Scientists will be stepping up our galactic voyeurism game later this month by turning on the largest telescope ever to detect signals that may unlock age old secrets of the universe such as are we alone and into what mysterious void do my ballpoint pens and cheap sunglasses always seem to fall.
The Five-hundred-meter Aperture Spherical Telescope (or FAST, thanks to the Department of Clever Acronyms for Scientific Stuff*) is located in southwest China’s Guizhou Province. The final element to be put in place before the telescope could be turned on was a 30-ton “feed cabin” which collects all the signals, so yeah, it’s pretty important. Without that, 6 months from now scientists would feel pretty stupid when they went to analyze all the data they’ve gathered only to see the 30-ton feed cabin was still sitting out by the gardner’s shed in it’s Amazon shipping box, devoid of data. In fact, one of the scientists said pretty much just this…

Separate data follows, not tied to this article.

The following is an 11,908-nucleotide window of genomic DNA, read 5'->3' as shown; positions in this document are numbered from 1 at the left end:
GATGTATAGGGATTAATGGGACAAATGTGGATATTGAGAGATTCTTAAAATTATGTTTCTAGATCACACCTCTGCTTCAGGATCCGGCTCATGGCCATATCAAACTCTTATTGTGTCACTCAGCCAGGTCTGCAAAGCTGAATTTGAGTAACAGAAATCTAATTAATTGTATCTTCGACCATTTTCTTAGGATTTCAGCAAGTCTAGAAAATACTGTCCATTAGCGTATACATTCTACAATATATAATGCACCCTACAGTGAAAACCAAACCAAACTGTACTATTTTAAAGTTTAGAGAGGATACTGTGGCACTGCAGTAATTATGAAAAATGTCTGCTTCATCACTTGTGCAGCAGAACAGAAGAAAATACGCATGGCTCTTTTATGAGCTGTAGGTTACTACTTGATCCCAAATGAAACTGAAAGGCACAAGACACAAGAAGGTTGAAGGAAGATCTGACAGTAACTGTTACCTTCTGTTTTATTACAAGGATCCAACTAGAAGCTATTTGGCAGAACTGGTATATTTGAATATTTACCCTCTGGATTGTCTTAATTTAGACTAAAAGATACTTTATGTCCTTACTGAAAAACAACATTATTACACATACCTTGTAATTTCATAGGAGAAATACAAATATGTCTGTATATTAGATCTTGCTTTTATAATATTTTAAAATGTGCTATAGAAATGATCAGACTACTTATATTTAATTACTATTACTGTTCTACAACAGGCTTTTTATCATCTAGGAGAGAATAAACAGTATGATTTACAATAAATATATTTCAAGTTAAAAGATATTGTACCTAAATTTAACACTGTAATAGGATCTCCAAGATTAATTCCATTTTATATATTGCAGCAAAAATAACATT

Zheng Xiaonian, deputy head of National Astronomical Observatories of China told Reuters “(The feed cabin) is the receiver of the FAST and the receiver is the most important part. It receives all the signals collected by FAST. It’s as important as the apple of the eye.”
Currently the telescope is going through some debugging procedures and collecting signals form pulsars.
*Or DCASS. We ask that you please ignore that their own acronym is quite lame.